Arizona lawmaker caught on video hiding Bibles in state capitol building, issues apology

 PHOENIX – An Arizona House Democrat and ordained minister recorded on video hiding Bibles at a lounge at the state capitol apologized to her peers for her actions.

"I hold Scripture very dear to my heart," state Rep. Stephanie Stahl Hamilton, D-Tucson, said Wednesday, following the moment of prayer that begins every House floor session. "I recognize my actions could have been seen something as less than playful – and offensive."

Stahl Hamilton described her actions as a type of protest regarding the separation of church and state.

"The intent was never to be destructive, to never desecrate or to offend," she said.

The missing Bibles were a "mystery" that went on for weeks until House Speaker Ben Toma, R-Glendale, took the advice of capitol security personnel and ordered a camera placed in the House members' lounge, said Speaker Pro Tempore Travis Grantham, R-Gilbert.

Some of the Bibles were discovered under seat cushions in the lawmakers' lounge, and one was found in the refrigerator, he said. The lounge is a private area for House members off the main floor.

"It makes me a little uncomfortable, and I think it's kind of offensive to people who believe in and cherish the Bible," Grantham said. "I feel like a disappointed dad."

Several House members stood next to Rep. Lupe Diaz, R-Benson, a pastor, as he delivered the morning prayer and talked about how "tyrants" have tried to burn, bury or hide the Bible from people.

Stahl Hamilton's official legislative member bio states that she graduated with a degree in Christian Education from Eastern Nazarene College in Quincy, Massachusetts, and later earned a Master of Divinity at Princeton Theological Seminary. She also has served at a Presbyterian church as director of Christian Education and Youth Ministry.

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Rep. Stephanie Stahl Hamilton, D-Tucson, speaks as the House votes on bills related to the budget at the Arizona Capitol in Phoenix on June 24, 2021.

Will Stahl Hamilton face punishment?

It wasn't clear Wednesday whether Stahl Hamilton would face any disciplinary action. Toma declined to comment.

The House recently expelled one of its members for disorderly conduct following an ethics investigation sparked by a complaint filed by Stahl Hamilton.

But House Democratic Leader Rep. Andrés Cano, D-Tucson, said some members were concerned about the camera placed in the lounge.

"We have members wondering what is public record and what is not," Cano said. He added that he wasn't as concerned about how Stahl Hamilton got caught as the fact that Democrats were left out of the loop. He added that he learned about her actions "24 hours ago" on Twitter.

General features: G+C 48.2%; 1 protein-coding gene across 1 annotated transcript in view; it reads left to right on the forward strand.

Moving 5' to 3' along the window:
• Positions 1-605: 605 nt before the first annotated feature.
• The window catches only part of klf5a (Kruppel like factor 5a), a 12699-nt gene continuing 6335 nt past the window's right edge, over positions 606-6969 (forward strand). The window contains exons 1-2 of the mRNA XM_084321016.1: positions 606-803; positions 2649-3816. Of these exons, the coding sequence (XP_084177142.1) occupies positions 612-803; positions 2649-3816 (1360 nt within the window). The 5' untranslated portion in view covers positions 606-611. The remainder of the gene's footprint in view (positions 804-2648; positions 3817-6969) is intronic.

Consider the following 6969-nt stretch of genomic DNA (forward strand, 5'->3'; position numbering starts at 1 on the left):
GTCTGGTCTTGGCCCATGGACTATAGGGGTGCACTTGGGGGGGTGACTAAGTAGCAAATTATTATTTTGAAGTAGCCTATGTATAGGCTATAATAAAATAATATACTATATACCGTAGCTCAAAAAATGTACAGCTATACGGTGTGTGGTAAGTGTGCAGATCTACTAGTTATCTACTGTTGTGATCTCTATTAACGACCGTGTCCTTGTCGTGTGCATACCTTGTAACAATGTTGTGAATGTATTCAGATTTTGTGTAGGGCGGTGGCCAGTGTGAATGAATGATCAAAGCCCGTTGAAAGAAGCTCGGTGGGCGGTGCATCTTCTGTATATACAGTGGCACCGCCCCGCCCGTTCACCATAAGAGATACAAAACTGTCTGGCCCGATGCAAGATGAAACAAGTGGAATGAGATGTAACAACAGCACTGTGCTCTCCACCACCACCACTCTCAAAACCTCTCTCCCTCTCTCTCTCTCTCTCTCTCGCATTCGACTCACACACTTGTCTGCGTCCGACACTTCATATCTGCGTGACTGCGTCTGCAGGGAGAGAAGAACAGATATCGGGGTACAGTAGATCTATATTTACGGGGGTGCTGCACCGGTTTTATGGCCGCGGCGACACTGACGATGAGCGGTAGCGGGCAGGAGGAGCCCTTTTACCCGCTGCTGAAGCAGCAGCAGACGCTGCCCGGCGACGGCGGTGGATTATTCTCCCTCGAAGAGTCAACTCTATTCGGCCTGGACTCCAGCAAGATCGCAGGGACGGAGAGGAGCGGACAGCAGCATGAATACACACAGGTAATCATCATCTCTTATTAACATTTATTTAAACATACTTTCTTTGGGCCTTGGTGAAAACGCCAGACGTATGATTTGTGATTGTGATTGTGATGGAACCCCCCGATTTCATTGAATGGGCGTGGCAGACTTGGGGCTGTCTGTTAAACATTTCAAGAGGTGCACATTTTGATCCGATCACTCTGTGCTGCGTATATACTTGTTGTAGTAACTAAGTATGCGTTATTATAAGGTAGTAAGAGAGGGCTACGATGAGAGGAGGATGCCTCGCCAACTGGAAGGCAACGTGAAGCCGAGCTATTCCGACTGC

Grantham said the camera, which had also drawn complaints from a few Republican House members, was removed immediately after Stahl Hamilton was caught.Stahl Hamilton: 'It just felt like it's a game'

Stahl Hamilton dubs actions 'simple little prank'

After the House floor session, Stahl Hamilton told reporters that her "protest" didn't hinge on any particular incident but she was frustrated that "the Christian Bible gets used like a weapon around this place."

She was sitting in the lounge a few weeks ago and noticed for the first time that the room contained a Bible, even though it was "a government building."

"And so I just took it and put it in the couch cushions," she said. "At the time it just felt like a simple little prank."

Two days later, she noticed another Bible in the lounge and hid that one, too. A week later, they were back.

"To my brain, it just felt like it's a game ... a peaceful, playful protest," she said. "I have long been frustrated by the blurred lines between separation of church and state." So, she hid them again.

Putting one in the lounge refrigerator was "cheeky," she said.

Corazón Arizona, a multi-faith organization in metro Phoenix, sent a statement to The Arizona Republic, part of the USA TODAY Network, defending Stahl Hamilton's actions, saying her protest against "the extremists legislating hate" in the state House were now being used "in an attempt to shame" her.

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